Listening back to the CD, is an experience. I still remember those sessions we’d do a Glass Hand, one for this record, one for our demo. Mark charged $25 an hour, and we’d knock our session out, with Mix, in one day. Each song was usually the first take, at max, the second take, all playing together minus vocals. All to tape, with no editing. Vocals recorded separately, usually in one pass. I think the first session with him for our demo cost $150. The nine forward tracks, I believe ran around $200 something. Punk fucking rock.

The Songs

As for the songs…

The record starts out with ‘Learning’, which was, if anything, perhaps the best song we ever wrote. And Patricks’ bass line.. JESUS CHRIST.

Let’s talk about Patrick’s Bass playing for a second. First. Yes, we were influenced by Rancid. But ALSO, and perhaps more so, we were REALLY influenced by the East Bay sound that INFLUENCED Rancid. And two bands in particular: Crimpshrine, and Econo Christ. Listen to those records, and you will see where that almost Jazz solo-esque bass style came from. And Patrick just ran with it. He was a guitar player that began playing bass. Partly because we needed a bass player, and partly because it was a challenge to him. Patrick loved challenges. And he was really good at completing them, and succeeding with them. I remember when he really got going with skateboarding, and within a few weeks, he was already better than I was at skating, despite my 4-5 years head start.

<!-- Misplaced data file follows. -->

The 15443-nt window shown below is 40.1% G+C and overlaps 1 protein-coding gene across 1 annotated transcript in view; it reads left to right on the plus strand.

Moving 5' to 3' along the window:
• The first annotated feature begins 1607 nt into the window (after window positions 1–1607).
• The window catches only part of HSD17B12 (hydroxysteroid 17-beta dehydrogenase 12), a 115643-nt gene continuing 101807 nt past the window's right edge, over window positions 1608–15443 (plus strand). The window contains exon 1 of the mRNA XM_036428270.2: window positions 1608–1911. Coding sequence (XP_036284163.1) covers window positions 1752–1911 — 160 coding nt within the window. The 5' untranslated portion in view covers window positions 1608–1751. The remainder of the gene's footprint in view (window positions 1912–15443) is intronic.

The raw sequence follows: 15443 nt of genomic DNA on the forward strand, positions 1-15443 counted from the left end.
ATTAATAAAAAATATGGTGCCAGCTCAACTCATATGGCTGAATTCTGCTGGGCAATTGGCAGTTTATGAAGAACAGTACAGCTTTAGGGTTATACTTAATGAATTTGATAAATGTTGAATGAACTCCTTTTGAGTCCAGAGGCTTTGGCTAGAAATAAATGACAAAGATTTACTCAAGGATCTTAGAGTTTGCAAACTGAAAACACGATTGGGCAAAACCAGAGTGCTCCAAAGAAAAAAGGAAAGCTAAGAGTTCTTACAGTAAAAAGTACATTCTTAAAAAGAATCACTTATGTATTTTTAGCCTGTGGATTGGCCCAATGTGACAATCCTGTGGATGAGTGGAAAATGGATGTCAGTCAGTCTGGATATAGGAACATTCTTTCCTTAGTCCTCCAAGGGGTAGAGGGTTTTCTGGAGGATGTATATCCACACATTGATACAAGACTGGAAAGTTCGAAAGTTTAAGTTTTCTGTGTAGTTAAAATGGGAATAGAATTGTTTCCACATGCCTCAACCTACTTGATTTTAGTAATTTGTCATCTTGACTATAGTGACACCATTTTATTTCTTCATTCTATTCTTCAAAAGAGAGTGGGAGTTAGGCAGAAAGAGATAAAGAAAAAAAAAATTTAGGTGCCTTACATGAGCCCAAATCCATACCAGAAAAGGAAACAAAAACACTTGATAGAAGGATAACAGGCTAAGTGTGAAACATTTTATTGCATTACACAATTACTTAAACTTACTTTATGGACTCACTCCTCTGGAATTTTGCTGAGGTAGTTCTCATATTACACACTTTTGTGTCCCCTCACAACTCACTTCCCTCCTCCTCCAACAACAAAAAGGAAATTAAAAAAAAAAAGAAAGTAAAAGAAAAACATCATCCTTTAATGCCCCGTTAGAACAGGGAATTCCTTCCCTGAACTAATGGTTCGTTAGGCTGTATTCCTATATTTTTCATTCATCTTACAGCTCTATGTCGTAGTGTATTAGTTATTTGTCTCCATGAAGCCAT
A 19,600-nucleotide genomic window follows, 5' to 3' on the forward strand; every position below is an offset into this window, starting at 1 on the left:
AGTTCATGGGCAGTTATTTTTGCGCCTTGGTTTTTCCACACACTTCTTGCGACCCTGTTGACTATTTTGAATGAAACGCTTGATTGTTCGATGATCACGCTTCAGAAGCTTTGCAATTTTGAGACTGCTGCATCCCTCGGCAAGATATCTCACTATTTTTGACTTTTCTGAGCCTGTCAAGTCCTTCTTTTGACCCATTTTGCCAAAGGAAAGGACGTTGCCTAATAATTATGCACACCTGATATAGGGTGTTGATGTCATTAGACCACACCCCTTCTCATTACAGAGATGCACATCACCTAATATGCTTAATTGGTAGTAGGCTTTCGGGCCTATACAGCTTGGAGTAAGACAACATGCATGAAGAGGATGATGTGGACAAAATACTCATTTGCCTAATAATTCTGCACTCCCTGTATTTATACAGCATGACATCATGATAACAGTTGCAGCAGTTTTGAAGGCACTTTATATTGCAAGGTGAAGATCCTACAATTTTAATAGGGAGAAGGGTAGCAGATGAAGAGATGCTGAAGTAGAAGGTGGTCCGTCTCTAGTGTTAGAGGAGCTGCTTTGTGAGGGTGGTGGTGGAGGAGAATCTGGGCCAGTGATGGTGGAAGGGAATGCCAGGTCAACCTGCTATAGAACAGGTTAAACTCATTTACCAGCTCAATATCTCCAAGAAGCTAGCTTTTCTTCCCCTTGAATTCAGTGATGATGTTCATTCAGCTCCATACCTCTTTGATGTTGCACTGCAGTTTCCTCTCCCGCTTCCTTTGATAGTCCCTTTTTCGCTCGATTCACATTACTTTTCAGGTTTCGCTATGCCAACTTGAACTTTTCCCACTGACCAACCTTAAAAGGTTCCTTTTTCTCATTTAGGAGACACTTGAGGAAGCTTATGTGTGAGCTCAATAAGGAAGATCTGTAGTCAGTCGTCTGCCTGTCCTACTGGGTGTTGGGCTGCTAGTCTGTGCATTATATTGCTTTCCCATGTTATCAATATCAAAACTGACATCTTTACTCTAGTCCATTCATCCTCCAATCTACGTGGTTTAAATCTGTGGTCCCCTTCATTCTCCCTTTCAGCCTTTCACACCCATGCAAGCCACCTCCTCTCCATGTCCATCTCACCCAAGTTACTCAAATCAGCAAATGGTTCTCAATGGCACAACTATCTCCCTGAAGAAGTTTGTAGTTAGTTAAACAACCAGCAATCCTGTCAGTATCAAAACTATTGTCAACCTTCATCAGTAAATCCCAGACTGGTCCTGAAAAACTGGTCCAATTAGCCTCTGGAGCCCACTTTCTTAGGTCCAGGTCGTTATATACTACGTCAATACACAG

What sticks out the most to be about ‘Learning’ though, is the lyrics. Patrick and I were both very hell bent on writing positive lyrics. Lyrics that didn’t ‘punched down’, but rather, tried to punch the systemic structures that were behind all this stuff. And honestly, we didn’t even know that was a concept back then, or have the vocabulary for it. We just knew that the city we loved, that we got to go to, and play shows in, that would be the place of our future, was a black city, with a history of slavery, and monuments to those that enslaved, down it’s main strip. And for every mark of progress, there was a mark of cost. Juxtapose the stark white Ethyl building with the homeless hanging at the old Daily Planet shelter. Juxtapose Food Not Bombs with the VCU dining facilities. Juxtapose Grace St with our suburban streets in the south side. We lacked the vocabulary, but we knew things were not right. And so you get a line like ‘fuck all of their symbols of status, and refine our souls’…

Going track by track through this record would be exhausting, and perhaps excruciating to all but the most invested reader.. so maybe I’ll just sum it up here: To me, as someone who participated in writing and performing the songs on this record, and having served as a custodian of the recording for the past twenty years: I hear my friend in it. I hear the honesty of kids in it. And I hear the beauty of punk rock, not trying to be perfect, but trying. Kids trying to make their voices heard, to rattle society, perhaps change it even, despite the fact that only one of us could drive a fucking car. :)

We were after all, just 16 years old.

– Gary